Thanks for the call by Gail McElligott.


June 8 - WA Coast 
This whale was off Ilwaco, taken at Cape Disappointment State Park.
Photo by Jane Webb sent in by Matt Winters, June 8, 2016.

June 8 - Puget Sound 
There were two humpbacks out there today. (middle Sound between Point No Point/Edmonds/south Whidbey) They came together briefly after one was surface active with cartwheeling and lob-tailing. We left for a while but then came back to them being apart again, though in same general area. One of them was BCX1210 which was in the same general area last year in October! The dorsal fin tipped me off.
Renee Beitzel

Underside fluke of Humpback whale BCX 1210 -
Middle of Puget Sound between Point No Point/Edmonds/south Whidbey.
Photo by Renee Beitzel, June 8, 2016 

Pectoral flipper and partial tail fluke of BCX 1210 - Puget Sound
Photo by Renee Beitzel, June 8, 2016 

6:08 p.m. -  Humpback still active!! Blows and fluke high on dives. Line of sight from north Edmonds is Double Bluff.. Whale is between Pt No Pt and Useless Bay
1:55 p.m. - Seems to be "playing" short dives and just going back and forth in different directions. My line of sight from north Edmonds is the houses on the east side of Scatchet head, but the humpback is south of Possession point
1:10 p.m. -  huge blows still. And flukes up high into dives! South of Possession Point a couple miles. Last dive it looked to be heading (or feeding) north westerly. (in direction of Scatchet Head)
10:11 a.m. -  humpback breaching!! South east of Point No Point.
Stu Davidson


June 7 
4:41 p.m.  - huge arch into a dive (definitely a humpback!). Line of sight is between Point No Point and North Edmonds. Like last night it seems to be again heading towards Scatchet Head.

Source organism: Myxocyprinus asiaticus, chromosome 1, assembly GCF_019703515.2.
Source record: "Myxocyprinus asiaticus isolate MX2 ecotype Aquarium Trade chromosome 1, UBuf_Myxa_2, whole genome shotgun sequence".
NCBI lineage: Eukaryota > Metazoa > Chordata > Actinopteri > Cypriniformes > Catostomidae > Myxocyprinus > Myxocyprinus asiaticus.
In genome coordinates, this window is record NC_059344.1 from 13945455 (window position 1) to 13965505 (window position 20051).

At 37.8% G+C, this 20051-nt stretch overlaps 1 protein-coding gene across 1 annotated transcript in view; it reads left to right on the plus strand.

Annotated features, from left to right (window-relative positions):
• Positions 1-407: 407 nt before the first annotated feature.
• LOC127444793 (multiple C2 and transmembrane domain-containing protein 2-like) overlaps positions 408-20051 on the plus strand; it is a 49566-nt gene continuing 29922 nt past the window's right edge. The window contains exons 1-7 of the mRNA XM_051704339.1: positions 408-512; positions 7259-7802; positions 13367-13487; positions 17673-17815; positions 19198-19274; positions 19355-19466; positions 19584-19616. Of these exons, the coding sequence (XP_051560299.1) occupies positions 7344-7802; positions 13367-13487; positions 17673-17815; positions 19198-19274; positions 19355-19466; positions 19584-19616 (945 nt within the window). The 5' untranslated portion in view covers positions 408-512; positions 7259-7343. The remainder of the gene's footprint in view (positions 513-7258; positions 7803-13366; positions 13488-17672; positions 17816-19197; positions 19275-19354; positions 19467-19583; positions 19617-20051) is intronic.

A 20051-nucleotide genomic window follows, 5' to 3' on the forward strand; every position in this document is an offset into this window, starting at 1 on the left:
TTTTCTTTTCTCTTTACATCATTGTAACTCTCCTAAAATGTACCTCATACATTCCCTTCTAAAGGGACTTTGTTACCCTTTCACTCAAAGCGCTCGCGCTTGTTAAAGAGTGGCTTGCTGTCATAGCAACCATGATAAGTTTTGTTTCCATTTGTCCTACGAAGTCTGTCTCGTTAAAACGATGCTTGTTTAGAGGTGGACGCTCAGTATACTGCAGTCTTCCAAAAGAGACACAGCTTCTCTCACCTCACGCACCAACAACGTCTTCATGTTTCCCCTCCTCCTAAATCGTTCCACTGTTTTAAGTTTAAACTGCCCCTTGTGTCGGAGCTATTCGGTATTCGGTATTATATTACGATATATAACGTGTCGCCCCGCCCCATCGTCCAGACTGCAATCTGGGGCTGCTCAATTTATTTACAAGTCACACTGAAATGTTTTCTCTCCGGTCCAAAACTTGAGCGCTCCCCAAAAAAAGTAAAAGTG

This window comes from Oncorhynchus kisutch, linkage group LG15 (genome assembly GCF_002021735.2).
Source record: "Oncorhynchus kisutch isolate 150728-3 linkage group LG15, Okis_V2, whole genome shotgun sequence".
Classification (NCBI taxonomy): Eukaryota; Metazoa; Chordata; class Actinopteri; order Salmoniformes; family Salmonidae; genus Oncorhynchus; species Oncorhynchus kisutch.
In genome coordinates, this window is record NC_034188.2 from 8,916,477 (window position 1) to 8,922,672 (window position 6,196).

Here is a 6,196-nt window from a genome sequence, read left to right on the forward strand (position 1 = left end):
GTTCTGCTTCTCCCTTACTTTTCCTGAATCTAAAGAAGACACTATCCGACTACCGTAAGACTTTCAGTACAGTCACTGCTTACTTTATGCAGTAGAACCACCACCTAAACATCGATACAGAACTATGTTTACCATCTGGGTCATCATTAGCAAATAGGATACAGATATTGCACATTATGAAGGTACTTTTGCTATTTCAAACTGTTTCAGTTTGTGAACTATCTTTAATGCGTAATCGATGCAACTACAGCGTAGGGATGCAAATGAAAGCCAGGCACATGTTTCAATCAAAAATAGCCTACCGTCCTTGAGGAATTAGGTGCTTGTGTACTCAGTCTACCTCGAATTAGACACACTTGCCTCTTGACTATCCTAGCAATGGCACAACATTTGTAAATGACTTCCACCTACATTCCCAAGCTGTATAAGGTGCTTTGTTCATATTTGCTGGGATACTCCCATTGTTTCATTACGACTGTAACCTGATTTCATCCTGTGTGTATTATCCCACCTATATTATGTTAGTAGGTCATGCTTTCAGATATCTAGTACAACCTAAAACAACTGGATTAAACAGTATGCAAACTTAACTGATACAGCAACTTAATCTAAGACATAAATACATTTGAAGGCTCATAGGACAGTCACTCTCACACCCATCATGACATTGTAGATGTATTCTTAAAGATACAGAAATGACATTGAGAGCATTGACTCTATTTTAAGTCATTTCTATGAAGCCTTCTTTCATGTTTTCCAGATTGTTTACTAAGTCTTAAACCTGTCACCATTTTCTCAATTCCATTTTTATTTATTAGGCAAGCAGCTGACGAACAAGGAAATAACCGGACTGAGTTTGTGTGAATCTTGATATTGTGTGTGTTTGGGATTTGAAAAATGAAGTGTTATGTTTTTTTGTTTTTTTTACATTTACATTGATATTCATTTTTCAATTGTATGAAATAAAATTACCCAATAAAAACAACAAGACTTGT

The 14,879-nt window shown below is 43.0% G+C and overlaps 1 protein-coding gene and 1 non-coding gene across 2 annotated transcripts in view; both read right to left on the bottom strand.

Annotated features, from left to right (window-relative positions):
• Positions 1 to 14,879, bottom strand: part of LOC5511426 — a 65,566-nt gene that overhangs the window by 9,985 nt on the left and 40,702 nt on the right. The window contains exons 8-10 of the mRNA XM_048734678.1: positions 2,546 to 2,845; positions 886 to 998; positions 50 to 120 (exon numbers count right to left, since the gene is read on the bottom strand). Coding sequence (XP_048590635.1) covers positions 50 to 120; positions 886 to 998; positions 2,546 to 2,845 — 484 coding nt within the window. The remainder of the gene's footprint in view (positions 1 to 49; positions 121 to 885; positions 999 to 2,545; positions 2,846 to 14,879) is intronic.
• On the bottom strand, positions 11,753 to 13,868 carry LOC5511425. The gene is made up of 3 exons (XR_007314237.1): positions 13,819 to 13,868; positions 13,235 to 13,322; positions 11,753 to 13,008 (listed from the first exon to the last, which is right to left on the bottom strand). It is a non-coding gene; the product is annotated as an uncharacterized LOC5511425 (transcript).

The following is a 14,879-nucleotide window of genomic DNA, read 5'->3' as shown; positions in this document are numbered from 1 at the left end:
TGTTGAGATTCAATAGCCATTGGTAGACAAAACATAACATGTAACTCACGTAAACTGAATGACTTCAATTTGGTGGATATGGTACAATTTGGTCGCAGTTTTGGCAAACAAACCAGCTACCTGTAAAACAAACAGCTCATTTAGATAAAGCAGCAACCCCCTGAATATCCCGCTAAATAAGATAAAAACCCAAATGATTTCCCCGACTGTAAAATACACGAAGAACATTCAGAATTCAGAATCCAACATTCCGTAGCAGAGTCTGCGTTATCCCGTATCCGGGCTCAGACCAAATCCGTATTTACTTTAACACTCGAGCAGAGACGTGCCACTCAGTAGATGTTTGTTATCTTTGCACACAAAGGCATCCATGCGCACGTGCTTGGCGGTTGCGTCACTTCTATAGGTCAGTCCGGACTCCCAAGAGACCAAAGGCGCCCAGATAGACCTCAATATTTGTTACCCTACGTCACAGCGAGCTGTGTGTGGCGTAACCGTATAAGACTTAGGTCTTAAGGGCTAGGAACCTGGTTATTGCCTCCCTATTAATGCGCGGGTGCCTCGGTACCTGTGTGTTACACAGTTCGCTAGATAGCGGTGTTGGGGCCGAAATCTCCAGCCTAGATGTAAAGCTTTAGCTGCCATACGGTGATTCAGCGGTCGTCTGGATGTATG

4:18 p.m. -  whale blow (likely humpback) south east of Point No Point  east of shipping lane - looking to be heading northerly!
Stu Davidson
2:45 p.m. - Humpback rolling and feeding about a mile out from Kingston ferry dock. On the ferry heading west and Captain even slowed it down so we could watch for a few minutes.
Chris Beamer Otterson  
(This reports pick up where our June 7th Sightings Report cut off with the Kingston humpback in the area from early morning into early afternoon) 
Gray whales
June 11 - Coastal 
Had a message this morning from Carrie Newell reporting a pod of 5 - 6 orcas heading north past Depoe Bay, OR in 138' of water June 11th at 12:30 pm. The pod included 1 lg. male and a juvenile, and there were also two young gray whale near the shore, that stayed there as the orcas went by. She has not yet had time to go through photos to ID the orcas.


May 30 - Puget Sound 
10:30 a.m. on Monday, May 30 (Memorial Day) a gray whale spouted, surfaced, rolled a bit, and then dove with a huge fluke display just 150-200 yards offshore at Lagoon Point on Whidbey Island. It was headed south and seemed to be "en route" somewhere beyond us. Magnificent! Traveling and we assume eating as there is good supply off our shoreline!
Dianne Bratz
Minke whales
June 10 
Close encounter of the minke kind! This minke came up to the boat and surfaced twice in front of us! Southwest of Smith Island - Strait of Juan de Fuca.
Photo by Janine Harles, June 10, 2016


Orca Network is a 501 c3 nonprofit organization, dedicated to raising awareness about the whales of the Pacific Northwest, and the importance of providing them healthy and safe habitats.

Orca Network's Whale Sighting Network involves citizens in helping researchers track the movement of whales, and encourages people to observe whales from their homes, businesses, ferries, and beaches.
Whale reports are sent in to our Sighting Network and emailed out to researchers, agencies, and citizens on our network, and posted on our website (MAP of sightings also on website). Whale reports and observations are sent in by a variety of sources, and Orca Network does not guarantee the accuracy of any report or whale identification.


TO REPORT WHALES, CALL: 1-866-ORCANET (1-866-672-2638), email, or post sightings on our Orca Network Facebook page.



 "The new rules prohibit vessels from approaching any killer whale closer than 200 yards and forbid vessels from intercepting a whale or positioning the vessel in its path. This doubles the current approach distance of 100 yards. The rules go into effect May 16 and apply to all types of boats, including motor boats, sail boats and kayaks, in Washington"


For more information on the new Federal Regulations, visit the NOAA Fisheries website


To report harassment of whales in US waters
, call NOAA Enforcement: 1-800-853-1964;

In Canadian waters, call DFO's Observe Record and Report (ORR) Violations Hotline: 1-800- 465-4336

Report the boat name &/or a description of the boat, & get photos if at all possible.